Steven O'Mahoney-Schwartz began his career at the debut Pro Tour held in New York City, playing in the Junior division. To qualify for that first event, you only needed to call in and it was frustrating for Steve—one of the winningest players on the East Coast in all-ages competition—to have to be segregated with the younger players. He had tried to play in the Masters division but was not given the option to do so. In hindsight he realized that the Juniors division may have been the tougher half of the field, considering it included future Hall of Famers Jon Finkel, Bob Maher, and Brian Kibler.
Stevenjoined the ranks of the masters by the third Pro Tour, but did not become a fixture on the Pro Tour until the following season when he posted Top 32 finishes in Los Angeles and Paris. All three of his Pro Tour Top 8s would come over the next three seasons starting with a second-place finish at Pro Tour Mainz, where he solidified a reputation as one of the game's most formidable Limited players. His second Top 8 came at Pro Tour Los Angeles 1999 and remains Steve's favorite moment from his storied career—made even more special by the presence of his brother and eventual Pro Tour Washington D.C. teammate Daniel O'Mahoney-Schwartz.
"After coming so close to winning a PT at Mainz I had really tried to step up my game and work even harder on my drafting," recalled Steve. "The payoff of finally winning was very sweet and it was still the prime playing time of all my friends and having my brother and friends there to cheer me on and then celebrate with me made it so much more memorable for me. I was in a state of shock after wining and I think my brother Dan was even more excited then I was."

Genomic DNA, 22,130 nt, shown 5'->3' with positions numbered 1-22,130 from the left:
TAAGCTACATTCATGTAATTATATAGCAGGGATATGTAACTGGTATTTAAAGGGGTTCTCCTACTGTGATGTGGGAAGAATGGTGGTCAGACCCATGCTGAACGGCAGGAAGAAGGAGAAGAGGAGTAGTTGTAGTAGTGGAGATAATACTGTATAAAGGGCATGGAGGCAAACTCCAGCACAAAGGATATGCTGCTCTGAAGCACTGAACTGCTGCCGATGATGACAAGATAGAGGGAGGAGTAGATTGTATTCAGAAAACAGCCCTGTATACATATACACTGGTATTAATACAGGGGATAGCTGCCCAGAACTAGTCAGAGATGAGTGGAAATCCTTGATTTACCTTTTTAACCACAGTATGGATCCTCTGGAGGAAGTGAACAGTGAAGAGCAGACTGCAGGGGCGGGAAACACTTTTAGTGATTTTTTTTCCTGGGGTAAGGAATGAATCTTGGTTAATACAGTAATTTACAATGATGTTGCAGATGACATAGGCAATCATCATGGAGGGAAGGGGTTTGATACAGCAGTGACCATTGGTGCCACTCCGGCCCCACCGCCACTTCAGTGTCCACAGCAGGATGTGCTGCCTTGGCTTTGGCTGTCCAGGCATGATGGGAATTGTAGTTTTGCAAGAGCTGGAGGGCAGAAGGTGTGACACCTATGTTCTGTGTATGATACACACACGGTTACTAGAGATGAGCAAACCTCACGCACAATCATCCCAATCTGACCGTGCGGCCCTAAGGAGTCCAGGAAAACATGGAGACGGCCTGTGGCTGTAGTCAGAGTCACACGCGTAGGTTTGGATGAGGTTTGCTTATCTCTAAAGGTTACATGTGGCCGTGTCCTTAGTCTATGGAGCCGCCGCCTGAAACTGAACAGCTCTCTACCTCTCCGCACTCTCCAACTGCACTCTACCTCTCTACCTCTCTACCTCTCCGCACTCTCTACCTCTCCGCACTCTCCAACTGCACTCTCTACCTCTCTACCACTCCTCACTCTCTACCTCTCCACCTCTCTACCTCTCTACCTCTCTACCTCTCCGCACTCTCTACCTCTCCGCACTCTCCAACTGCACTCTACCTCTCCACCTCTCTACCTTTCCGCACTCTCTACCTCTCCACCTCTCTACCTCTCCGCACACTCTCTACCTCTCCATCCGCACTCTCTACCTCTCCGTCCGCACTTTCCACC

Alongside his brother and first-class Hall of Famer Jon Finkel, Steven would get his third Top 8 as a member of Team Antarctica at Pro Tour Washington D.C. in 1999—an event whose Sunday field has now put six members of the four teams into the Hall of Fame.
Steven was also the original Road Warrior, traveling to Grand Prix events before it was de rigueur to do so. This was long before the advent of the Pro Players Club, and traveling overseas for a Grand Prix was often a money losing venture for everyone but the victor. In 1998 Steven was chasing after the Player of the Year title and hoped to pick up some points at Grand Prix Madrid. At a time when the big-name American players were not traveling to Grand Prix, his appearance caused something of a sensation among the locals who did not think a non-European should be allowed to play in the event.
"At first it seemed like the lower-level judging staff agreed with them and I wasn't going to be able to play," Steven recalled. "After talking with the Head Judge and TO as quickly as I could the situation was corrected and it was explained to the room that anyone who wanted to play could sign up."
By virtue of his willingness to travel, Steven found himself as one of the original Magic celebrity ambassadors.
"I often stayed a few extra days at each location and got to meet and hang out with local players, which led to an opportunity to volunteer my time to travel as an ambassador for the game to gunsling, host Magic quiz shows, and just meet local players at events I couldn't play in," he explained. "So I went to the first Latin American Championship and a couple of JSS Championships and had a great time experiencing the game and different parts of the world."
Despite his involvement and success with Magic, he could never have imagined being honored in a Pro Tour Hall of Fame.
"I always knew that Magic had a lot of life as a competitive game, but I would never have guessed how big and established the institution that the Pro Tour has grown into," said Steve. "Being enshrined in the Hall of Fame is a validation of a very big and influential part of my life. I haven't played in a Pro Tour in a while, but the friends I made have lasted a lifetime. Along with going to college and getting married, playing Magic is a top-three influence on where I am in life."